December 2011

December 2011: Mayor - Hilton Head & Bluffton

Author: Drew Laughlin and Lisa Sulka | Photographer: Photography by Anne


Strategic Planning with the Town Council

As this month’s edition of Celebrate Hilton Head is being delivered, town council will be in the middle of its strategic planning workshop held December 1-3. Santa has his workshop; we have ours. While each of us wishes we could deliver gifts and grant wishes to all who have asked, our job is a little different from Santa’s annual mission.

One of the benefits of our workshop is the total concentrative effort we dedicate over the three days. We allow ourselves to think big, think in future terms, and make policy decisions for the year ahead. From these policy decisions typically come items that we believe we can accomplish in the year, and some are left for study within the year. We prioritize groupings of policy decisions into top, high, and moderate priorities. For example, a top priority from last year’s workshop was to seek and secure the long-term future of the Heritage golf tournament. With your support, the town will participate in comparatively minor funding in relation to the title sponsor RBC’s and presenting sponsor, Boeing’s funding commitment. An example of a high priority from last year was the redevelopment of Shelter Cove Mall, including the conceptual plan, direction, and the town’s role. These plans are scheduled to be rolled out prior to publication of this edition. An example of a moderate priority from last year was determining the direction of Fire Station #6. Construction of the new station will begin in the near future.

In addition to these policy decisions, the town council develops a management agenda for the town manager with top and high priorities. An example of a high priority last year was residential recycling development. This was accomplished and has been a huge success.

During the workshop, we are guided by professional facilitator Lyle Sumek. His job for us, among others, is to keep council focused on an outcome that, in the end, is a product of extensive and thoughtful discussion. As elected officials, we are obligated to make decisions that we believe benefit the community of our island.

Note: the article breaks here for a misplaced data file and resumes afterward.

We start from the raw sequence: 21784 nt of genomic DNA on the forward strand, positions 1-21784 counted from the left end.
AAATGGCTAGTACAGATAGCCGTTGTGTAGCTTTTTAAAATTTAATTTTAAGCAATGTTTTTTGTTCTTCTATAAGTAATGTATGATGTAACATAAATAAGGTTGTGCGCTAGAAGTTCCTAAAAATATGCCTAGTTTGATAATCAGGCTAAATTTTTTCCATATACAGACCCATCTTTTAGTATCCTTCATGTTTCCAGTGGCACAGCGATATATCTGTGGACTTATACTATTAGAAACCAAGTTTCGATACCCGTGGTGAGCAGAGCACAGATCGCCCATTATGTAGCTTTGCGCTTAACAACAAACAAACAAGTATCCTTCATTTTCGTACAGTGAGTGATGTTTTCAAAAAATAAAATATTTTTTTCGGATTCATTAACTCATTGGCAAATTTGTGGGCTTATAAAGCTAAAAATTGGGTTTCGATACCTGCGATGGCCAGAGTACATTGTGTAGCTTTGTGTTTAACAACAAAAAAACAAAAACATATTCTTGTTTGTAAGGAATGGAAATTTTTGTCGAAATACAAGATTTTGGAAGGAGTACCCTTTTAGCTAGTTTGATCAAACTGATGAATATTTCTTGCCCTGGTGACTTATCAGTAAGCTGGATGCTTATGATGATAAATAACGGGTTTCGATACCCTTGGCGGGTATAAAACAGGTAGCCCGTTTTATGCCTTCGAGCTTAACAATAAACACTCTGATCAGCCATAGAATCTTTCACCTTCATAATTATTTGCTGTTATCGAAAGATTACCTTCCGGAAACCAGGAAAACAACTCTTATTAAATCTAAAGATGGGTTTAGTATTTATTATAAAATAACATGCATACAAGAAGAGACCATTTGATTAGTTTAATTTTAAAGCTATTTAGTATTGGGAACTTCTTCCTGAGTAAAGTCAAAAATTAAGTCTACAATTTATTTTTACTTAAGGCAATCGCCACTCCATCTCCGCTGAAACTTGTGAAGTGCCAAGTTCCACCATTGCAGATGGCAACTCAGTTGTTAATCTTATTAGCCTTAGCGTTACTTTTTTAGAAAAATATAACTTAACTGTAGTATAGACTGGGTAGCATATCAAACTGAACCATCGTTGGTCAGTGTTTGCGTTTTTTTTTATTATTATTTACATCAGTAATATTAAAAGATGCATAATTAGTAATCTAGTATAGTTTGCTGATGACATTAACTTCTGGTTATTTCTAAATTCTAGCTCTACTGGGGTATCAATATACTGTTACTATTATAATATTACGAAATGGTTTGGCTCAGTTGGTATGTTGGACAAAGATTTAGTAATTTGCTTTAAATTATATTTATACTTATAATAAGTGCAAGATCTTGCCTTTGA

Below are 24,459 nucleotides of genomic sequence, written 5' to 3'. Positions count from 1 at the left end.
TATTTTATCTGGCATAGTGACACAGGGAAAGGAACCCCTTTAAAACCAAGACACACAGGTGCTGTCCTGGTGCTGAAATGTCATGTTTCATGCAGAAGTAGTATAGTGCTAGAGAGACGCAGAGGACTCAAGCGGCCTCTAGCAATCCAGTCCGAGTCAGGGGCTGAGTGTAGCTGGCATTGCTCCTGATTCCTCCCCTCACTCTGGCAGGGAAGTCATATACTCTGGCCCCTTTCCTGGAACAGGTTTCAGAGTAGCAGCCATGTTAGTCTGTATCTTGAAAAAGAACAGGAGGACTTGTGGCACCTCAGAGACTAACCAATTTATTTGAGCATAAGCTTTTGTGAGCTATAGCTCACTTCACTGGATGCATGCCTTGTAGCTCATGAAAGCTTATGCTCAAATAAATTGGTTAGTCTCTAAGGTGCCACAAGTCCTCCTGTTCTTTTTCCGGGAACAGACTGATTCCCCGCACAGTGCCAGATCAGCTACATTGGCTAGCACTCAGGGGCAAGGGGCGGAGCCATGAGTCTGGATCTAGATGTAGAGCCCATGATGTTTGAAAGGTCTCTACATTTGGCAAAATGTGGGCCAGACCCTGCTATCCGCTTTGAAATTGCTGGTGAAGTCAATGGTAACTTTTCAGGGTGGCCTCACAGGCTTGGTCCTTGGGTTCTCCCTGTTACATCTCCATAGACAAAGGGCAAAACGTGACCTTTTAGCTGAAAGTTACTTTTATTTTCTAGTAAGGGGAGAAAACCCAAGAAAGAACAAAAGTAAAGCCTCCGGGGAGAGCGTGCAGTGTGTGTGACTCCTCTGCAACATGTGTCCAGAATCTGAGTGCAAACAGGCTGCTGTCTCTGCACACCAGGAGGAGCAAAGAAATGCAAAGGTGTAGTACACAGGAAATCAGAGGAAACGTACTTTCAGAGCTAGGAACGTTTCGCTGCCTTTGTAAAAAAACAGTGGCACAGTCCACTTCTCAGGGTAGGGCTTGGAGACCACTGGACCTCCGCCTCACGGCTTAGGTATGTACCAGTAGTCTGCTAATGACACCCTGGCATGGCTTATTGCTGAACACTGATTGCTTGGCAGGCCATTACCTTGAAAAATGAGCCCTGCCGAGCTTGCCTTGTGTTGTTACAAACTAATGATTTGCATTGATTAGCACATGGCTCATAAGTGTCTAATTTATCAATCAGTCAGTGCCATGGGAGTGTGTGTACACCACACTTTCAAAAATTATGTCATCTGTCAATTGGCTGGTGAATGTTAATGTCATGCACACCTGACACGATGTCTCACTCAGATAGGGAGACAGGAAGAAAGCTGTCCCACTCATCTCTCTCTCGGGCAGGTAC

Santa gets to make everyone happy; we do not. Almost all requests for various services and projects would be of benefit to our island. We are incredibly fortunate to have a talented citizenry that proposes enhancements and new amenities. As council members, we have to live within our means and pare down the wish lists we are sent. As a result, we don’t make everyone happy, but I promise that we seriously consider and study all requests.

We’ll do our best this year. Final adoption of priorities will take place at a public meeting, most likely in late December.


The May River Watershed Action Plan was adopted at the November town council meeting after many months of preparation and feedback from the community. Council saw the need of this action plan, because the town saw a very fast-paced development over the last decade. The most recent census figures show that the town of Bluffton has seen an 883 percent population growth. This is only in the incorporated areas; add in the population in unincorporated areas of the town, and the increase was much greater. In 2009, shellfish beds in the May River Watershed closed for harvesting. The May River is the number one amenity in our town and is the reason all of us call Bluffton home. To keep this river clean and healthy, council directed staff to begin the process of creating this action plan. To help implement this plan and look at the testing that is being done, the town also created two committees: the May River Watershed Implementation Committee and the Technical Advisory Committee.

The May River Watershed Action Plan provides for a coordinated proactive approach, addressing two areas: 1) restorative measures, which include pilot projects, retrofit projects and septic/sewer conversions and 2) preventative measures, which include transfer of density rights, purchase of density rights and development standards.

The May River Action Plan includes strategies and projects that provide for a sustainable watershed, a dynamic and adaptable plan that allows for future calibrations, and measurable goals as well as partnerships and funding opportunities.

This plan, which went in to effect as of November 9, 2011, can be viewed on our town website at While you’re there, take the time to look over the many accessible items, including our agendas, past meeting minutes, and current projects. One of our goals is to be as transparent as possible, and I believe that our website is one of the best in the area in terms of providing details of town business and events.

Let Us Know what You Think ...

commenting closed for this article